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Me, Panic? 4 Ways I’m Dealing with My Coronavirus Anxiety

Coronavirus anxiety Coronavirus anxiety

Last week, I did a speaking event in Chicago and was completely unfazed by the rising panic about Coronavirus. This week, I cancelled an event, stocked up on pantry staples, and talked my mom out of attending a family wedding in England. While it may look like I’ve suddenly jumped into the deep end of mass hysteria, I’m actually pretty proud of myself for (so far) keeping a fairly even keel on my Coronavirus anxiety. I’m adjusting my actions while not ramping up my fear. But this hasn’t always been easy for me.

As someone who grew up with a “prepper” for a dad (no joke, he has an underground bunker stocked with Spam), for much of my life I was very used to existing in end-of-the-world disaster mode. But over the years, I’ve learned to reign in the anxiety provoked by my dad’s “be prepared” messaging, which is helpful for times like these. I’ve had a long time to practice strategies for helping me live in the space between panic and practical caution.

Here are four ways I’m coping with my Coronavirus anxiety right now – even as the situation changes rapidly day by day.

1) I’m limiting the amount of time I spend consuming news.

Don’t get me wrong: I’m staying informed. But every media outlet in the world is covering Coronavirus around the clock. There are breaking updates constantly, and because the virus has been moving at an alarming pace, it can be very overwhelming to stay on it in real-time. So I choose a couple trusted sources to check in with at set times of the day. By putting a cap on how much I consume, I avoid feeling buried in fear by the sheer volume of coverage.

2) I’m following directions.

I’m not generally a by-the-book Rule Follower, but right now, taking the prevention measures outlined by the CDC helps me keep my calm in a world of strangers touching all the same door handles as I am. Small action steps like hand-washing, limiting social interaction, and wiping down frequently-used surfaces feels downright cathartic right now, and it helps to know that I’m doing what I can to help flatten the curve (and keep my family healthy). As for the chapped hands, I’m using a nice-smelling balm to turn it into a self-care moment. A deep breath of lavender scent and clean hands? Nothing better. (Except for maybe the new freedom to cancel plans with a pandemic as an excuse.)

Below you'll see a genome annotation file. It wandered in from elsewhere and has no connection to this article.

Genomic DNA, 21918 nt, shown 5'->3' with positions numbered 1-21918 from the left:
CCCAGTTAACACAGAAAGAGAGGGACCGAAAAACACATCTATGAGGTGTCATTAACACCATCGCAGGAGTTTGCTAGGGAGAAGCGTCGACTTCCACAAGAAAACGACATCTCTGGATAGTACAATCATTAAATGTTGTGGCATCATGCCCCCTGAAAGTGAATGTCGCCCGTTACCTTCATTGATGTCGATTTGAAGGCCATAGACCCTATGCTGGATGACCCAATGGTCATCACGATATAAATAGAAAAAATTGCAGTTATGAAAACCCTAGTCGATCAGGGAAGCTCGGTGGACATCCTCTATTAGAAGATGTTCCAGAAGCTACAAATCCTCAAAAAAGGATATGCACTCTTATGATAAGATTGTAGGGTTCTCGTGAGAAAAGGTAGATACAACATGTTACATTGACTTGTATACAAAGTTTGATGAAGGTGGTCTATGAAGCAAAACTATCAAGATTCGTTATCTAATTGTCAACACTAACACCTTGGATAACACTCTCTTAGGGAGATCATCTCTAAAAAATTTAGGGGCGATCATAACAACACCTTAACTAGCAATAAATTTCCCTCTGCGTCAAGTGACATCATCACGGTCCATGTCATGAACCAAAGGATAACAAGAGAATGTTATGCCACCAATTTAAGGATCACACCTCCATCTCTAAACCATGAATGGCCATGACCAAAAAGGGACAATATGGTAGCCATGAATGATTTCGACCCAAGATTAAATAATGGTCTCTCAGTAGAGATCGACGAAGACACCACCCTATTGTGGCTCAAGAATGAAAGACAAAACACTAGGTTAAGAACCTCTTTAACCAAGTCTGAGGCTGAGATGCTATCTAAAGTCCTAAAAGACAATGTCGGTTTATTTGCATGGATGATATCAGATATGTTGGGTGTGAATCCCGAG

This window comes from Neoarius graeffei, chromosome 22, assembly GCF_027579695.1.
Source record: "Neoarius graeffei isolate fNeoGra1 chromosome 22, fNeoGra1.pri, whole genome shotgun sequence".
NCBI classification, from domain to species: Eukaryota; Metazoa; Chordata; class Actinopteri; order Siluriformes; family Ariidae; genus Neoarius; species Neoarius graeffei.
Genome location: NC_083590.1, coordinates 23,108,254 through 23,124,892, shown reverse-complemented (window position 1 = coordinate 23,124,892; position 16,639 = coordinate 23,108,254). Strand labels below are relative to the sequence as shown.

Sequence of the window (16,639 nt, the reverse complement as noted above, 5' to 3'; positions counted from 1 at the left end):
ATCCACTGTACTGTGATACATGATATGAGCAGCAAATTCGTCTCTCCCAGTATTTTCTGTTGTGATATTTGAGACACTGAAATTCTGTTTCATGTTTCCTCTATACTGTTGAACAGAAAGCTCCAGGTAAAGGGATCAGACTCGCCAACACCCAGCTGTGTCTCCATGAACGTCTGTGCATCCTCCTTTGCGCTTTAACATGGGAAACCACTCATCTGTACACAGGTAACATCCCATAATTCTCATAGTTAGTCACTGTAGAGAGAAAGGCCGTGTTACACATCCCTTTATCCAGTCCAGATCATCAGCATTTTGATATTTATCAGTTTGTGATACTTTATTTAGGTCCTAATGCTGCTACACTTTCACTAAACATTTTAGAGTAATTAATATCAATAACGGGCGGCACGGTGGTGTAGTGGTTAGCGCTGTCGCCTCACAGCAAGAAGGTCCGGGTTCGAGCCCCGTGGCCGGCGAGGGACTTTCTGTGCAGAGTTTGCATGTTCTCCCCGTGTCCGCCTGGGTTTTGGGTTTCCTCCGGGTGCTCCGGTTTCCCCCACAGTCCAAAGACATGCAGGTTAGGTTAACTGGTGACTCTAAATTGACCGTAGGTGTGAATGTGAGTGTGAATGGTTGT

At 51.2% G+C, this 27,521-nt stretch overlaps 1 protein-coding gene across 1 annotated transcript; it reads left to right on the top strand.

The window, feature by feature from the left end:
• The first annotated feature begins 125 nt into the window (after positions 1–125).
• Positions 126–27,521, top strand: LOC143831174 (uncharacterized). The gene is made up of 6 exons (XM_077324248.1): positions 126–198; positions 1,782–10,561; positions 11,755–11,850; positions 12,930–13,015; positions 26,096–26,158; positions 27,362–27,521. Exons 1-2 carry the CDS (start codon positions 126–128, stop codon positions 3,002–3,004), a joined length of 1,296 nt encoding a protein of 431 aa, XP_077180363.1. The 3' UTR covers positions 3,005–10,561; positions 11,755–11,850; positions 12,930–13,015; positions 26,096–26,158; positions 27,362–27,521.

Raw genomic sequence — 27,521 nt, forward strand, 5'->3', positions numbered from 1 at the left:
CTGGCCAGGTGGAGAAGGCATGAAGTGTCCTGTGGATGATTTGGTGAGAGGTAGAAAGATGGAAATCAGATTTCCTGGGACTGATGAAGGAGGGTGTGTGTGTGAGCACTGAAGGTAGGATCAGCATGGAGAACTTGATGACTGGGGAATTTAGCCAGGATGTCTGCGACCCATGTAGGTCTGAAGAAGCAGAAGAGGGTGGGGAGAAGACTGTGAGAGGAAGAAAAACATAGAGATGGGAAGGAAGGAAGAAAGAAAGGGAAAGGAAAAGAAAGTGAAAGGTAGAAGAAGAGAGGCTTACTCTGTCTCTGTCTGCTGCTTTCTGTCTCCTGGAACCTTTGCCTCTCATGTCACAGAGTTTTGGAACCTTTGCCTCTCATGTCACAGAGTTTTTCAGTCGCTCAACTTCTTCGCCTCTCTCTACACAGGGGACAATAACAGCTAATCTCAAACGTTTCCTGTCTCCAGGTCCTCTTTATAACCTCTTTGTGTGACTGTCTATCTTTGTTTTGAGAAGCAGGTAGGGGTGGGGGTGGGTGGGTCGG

3) I’m planning for the possible

Planning doesn’t necessarily mean doomsday prepping (even though my dad may think so). I’ve found that getting organized helps me maintain my feeling of security and peace. This doesn’t mean I’ve been hoarding stockpiles of Costco toilet paper and bottled water, but it does mean that I’ve put some extra chicken nuggets in the freezer, bought a backup bag dog food, stocked our medicine cabinet, and shored up our collection of cleaning supplies. If we end up needing to self-isolate, I know I won’t want to be schlepping my kids to the grocery store. And if the worst doesn’t come to pass? We’ll use up this stuff in a reasonable amount of time, anyway.

4) I’m keeping my kids IN the loop.

My elementary-aged kids are getting an earful about Coronavirus at school, and they need some guidance and reassurance right now from a trusted source rather than the excited chatter of their friends. So I’m giving them the facts they need to know to keep them cautious but not scared of everyday life. That means reminding them to wash their hands (obviously), letting them know that we’re ready to care for them if they get sick, and sharing with them big news items and giving them space to ask questions. Being as open as possible — in a way that isn’t alarmist  — helps them, and also reminds me to focus on the things that I can control, rather than worry about the what ifs. After all, it’s all too easy to focus on those what ifs.

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Gemma Hartley is a freelance journalist and author of Fed Up: Emotional Labor, Women and the Way Forward. She lives in Reno, Nevada with her husband and three young children.